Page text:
Both bills passed unanimously. The committee will consist of Zeng, Chien, Regier, Executive Vice President Mehak Ali and Junior Class Senator Subha Batta.

Freshman Class President Kobi Khong also presented a special forum proposal to discuss recent scandals involving Greek Life, including accusations of druggings at Delta Phi (St. Elmo’s) fraternity. The proposal was originally presented during the SGA general body meeting on Nov. 22 but was tabled in order to verify and recollect Khong’s petition signatures.

The forum proposal was unanimously approved. The event will be held sometime during the spring semester.

Zeng and Senior Class Senator CiCi Zhang also introduced the Committee and Council Meeting Standards Bill, which would standardize the structure of SGA’s council and committee meetings.

Junior Class President Nathan Mudrak expressed concerns about the bill, arguing that different committees worked best with different structures.

“I worry that we’re doing this one-size-fits-all committee structure when a lot of our committees do really different work,” he said. “Different leaders have different ways that they want to run their committees, and I don’t think we should mandate something saying every committee needs to have a timekeeper or that no one can talk off-topic.”

Kalahasti echoed Mudrak’s concerns, adding that occasionally going off-topic at committee meetings could be good for morale and team-building.

“It makes committees feel less personal if we’re saying that you can’t talk about things that are not on a committee docket,” she said. “People should look forward to committee meetings and should enjoy spending that time together. They’re more likely to want to do their work if they don’t feel like they are being yelled at every time they go off-topic.”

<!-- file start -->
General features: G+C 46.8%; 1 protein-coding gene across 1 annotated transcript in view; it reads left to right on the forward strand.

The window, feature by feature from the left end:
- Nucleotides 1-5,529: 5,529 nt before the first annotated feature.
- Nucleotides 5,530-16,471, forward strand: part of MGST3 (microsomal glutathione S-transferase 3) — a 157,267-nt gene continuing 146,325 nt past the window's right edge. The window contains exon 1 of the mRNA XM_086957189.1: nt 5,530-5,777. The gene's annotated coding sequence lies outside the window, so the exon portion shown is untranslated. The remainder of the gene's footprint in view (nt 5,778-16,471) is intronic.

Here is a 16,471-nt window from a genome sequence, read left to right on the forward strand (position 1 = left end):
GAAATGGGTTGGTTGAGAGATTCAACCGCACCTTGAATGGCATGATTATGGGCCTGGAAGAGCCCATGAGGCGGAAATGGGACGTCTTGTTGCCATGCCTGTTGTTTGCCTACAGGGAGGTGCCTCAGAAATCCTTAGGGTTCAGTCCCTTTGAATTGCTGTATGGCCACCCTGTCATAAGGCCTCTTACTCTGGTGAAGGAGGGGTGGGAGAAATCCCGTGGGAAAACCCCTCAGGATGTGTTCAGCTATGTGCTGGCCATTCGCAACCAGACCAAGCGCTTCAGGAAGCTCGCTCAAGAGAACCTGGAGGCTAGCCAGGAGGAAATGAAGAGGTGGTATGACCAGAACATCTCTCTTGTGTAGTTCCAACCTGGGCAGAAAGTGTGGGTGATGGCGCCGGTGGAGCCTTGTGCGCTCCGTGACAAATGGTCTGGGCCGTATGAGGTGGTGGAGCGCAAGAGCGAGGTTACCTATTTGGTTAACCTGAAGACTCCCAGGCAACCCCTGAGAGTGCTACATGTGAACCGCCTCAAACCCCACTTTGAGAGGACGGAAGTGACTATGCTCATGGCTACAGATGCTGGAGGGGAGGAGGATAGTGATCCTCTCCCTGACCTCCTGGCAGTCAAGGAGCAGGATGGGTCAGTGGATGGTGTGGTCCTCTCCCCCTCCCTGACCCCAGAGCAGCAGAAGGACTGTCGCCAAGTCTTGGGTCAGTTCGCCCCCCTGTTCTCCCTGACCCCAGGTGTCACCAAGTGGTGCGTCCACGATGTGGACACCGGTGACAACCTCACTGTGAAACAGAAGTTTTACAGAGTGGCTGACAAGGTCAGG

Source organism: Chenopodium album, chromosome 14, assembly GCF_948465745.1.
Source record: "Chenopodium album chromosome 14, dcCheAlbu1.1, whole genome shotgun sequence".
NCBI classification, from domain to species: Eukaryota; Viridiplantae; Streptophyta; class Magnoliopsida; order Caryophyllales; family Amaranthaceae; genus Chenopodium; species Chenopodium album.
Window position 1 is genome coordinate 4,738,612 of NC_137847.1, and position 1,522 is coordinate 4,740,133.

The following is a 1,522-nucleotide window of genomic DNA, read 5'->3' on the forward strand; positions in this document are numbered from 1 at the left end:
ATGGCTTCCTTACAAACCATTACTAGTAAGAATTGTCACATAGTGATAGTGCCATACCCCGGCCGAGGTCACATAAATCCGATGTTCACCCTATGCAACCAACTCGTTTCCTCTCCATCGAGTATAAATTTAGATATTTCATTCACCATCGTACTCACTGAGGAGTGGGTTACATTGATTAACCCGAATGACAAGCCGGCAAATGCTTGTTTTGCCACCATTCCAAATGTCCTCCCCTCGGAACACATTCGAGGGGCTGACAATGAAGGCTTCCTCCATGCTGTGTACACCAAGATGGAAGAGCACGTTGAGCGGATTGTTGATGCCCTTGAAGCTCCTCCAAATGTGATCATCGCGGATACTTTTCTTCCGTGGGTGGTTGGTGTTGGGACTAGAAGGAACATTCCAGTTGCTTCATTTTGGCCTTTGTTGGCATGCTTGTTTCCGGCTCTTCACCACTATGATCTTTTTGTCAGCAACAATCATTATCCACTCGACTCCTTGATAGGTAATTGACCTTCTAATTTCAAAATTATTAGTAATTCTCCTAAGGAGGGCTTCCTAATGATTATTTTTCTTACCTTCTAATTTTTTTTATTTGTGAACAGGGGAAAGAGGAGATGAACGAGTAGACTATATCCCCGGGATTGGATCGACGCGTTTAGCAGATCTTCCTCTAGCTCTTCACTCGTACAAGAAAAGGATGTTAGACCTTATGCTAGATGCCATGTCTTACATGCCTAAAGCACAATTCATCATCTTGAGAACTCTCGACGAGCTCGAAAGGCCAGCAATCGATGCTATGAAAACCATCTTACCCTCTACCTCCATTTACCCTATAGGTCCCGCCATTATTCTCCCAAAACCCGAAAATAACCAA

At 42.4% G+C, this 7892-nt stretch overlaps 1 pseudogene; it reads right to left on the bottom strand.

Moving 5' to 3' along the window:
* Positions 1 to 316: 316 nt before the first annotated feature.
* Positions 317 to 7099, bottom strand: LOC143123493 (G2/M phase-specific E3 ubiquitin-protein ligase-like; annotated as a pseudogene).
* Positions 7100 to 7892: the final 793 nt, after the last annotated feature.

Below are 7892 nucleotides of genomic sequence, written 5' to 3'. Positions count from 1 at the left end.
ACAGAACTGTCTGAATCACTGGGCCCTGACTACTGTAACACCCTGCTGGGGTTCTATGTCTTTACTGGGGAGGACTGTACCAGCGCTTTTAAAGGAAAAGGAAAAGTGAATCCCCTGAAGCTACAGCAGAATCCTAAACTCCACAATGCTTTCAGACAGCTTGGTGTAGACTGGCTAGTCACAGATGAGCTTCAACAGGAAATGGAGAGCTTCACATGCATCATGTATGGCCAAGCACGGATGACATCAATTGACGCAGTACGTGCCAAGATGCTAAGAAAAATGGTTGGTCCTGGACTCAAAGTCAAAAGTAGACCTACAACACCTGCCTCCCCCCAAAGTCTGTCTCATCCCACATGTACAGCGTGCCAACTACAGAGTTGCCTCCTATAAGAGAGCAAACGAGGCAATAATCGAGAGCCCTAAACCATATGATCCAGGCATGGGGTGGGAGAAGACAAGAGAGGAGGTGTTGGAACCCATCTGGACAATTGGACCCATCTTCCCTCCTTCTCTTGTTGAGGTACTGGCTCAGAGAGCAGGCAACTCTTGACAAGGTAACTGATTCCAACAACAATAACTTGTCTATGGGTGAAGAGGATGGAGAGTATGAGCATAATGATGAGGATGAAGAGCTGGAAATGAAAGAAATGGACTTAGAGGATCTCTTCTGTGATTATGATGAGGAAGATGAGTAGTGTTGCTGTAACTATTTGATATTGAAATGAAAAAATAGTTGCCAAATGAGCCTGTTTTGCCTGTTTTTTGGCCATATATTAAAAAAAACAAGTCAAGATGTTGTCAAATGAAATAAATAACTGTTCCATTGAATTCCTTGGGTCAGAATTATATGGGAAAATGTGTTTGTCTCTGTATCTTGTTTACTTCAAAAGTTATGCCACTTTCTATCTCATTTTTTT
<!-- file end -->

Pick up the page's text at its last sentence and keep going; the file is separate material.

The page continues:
Zhang disagreed with Kalahasti and Mudrak, arguing that a formal meeting structure would make the committees more productive. She also noted that committee heads currently have to design their own structures, which makes their jobs more difficult.

“The intention of this bill isn’t to take away individuality... It doesn’t mean ‘don’t have fun’ or ‘don’t joke around,’ it just means ‘keep it to SGA-related matters,’” she said. “It’s still important to have universality to a certain extent.”

Freshman Class Senator Raj Bhatt agreed with Zhang, stating that a consistent structure would simplify the jobs of SGA members on multiple committees. The bill was tabled.

Senior Class Senator Ananya Kalahasti introduced the Handwritten Homewood Bill, which would create a pen pal program at Hopkins. Students would be able to fill out a form about themselves and their preferences and then receive a designated pen pal over intersession. The bill passed unanimously. 

According to Kalahasti, this program will help spark social connections within the student body. She explained that the program will be available through both traditional mail and email in order to make it accessible for all students.

“Hopkins has a lot of social isolation — COVID made that bad,” she said. “A lot of the experiences we had freshman year... aren’t going to be options for freshmen. Even if a ton of people don’t participate in [the pen pal initiative], if a few do they can benefit from it.”